“The [course] video regarding how many people actually die from simple mistakes stuck with me," said one 2022 course participant from the Bronx. "It has given me a reminder that driving slow to your destination is important for my safety as well as others.” Has it, though? The report says she reduced her speed-camera violations from 15 in one year to six (though it is unclear if that was in six months or a year).
“I think it was very eye-opening with all the stats that were provided,” added one man from Queens who also took the course in 2022. He reduced his violations from a shocking 41 in one year to 21 (though, again, it's unclear if that was in six months or a year).
The DOT is calling for the DVAP program to simply disappear. But the agency is promising a "two-pronged strategy" to rein in reckless drivers — neither of which it has full power over.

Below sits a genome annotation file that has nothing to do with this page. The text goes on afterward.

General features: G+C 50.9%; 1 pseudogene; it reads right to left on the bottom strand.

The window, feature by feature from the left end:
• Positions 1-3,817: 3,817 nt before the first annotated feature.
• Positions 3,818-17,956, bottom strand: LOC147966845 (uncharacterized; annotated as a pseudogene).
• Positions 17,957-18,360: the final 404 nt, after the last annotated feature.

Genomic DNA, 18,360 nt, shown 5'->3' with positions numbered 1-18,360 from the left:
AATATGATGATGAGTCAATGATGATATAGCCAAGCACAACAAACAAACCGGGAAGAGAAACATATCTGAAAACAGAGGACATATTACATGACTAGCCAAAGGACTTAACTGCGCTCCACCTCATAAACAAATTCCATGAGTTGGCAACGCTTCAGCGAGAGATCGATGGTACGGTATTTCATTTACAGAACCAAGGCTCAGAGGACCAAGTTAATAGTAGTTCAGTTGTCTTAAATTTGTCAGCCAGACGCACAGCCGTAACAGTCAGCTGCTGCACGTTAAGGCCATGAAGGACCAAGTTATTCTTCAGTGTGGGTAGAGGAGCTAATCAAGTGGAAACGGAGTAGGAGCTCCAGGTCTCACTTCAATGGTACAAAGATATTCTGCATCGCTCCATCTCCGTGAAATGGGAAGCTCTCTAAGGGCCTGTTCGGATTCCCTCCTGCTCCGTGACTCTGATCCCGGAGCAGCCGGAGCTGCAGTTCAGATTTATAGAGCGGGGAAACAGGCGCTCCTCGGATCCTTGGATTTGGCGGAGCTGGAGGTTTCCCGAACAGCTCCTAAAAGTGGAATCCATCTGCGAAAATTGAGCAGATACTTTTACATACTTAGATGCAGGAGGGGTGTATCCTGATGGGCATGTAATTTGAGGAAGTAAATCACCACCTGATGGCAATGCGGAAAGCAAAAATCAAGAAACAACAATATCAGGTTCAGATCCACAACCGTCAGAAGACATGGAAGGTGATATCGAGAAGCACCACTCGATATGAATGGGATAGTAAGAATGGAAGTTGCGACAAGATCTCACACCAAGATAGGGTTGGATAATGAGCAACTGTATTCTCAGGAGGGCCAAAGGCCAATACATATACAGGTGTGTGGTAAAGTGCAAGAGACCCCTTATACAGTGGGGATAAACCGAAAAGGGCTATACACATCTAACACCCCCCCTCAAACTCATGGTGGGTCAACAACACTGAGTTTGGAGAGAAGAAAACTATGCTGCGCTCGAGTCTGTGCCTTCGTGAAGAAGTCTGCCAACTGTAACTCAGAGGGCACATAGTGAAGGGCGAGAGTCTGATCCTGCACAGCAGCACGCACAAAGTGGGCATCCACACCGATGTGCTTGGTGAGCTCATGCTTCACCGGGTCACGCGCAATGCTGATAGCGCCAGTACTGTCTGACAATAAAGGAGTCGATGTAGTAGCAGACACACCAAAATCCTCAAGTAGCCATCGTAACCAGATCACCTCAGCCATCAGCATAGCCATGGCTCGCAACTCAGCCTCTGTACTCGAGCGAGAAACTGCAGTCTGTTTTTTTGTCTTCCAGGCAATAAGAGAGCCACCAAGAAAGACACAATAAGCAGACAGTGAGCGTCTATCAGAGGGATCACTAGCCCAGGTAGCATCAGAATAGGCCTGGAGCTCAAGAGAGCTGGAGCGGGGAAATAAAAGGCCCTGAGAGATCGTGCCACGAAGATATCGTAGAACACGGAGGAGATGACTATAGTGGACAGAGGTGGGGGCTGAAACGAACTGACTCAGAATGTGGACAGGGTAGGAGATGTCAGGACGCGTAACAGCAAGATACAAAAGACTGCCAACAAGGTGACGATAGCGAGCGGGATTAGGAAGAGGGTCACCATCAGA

First, the agency says it will back bills on the state level to remove reckless drivers, though the report only mentioned one bill, S451/A7621, which would allow the DMV to suspend the registration of any vehicle with five or more red light camera violations within 12 months.
The DOT also said it would "explore opportunities to expand driver education to driver populations more likely to benefit, including inexperienced new and young drivers," such as through a DVAP-style course "in high schools and colleges."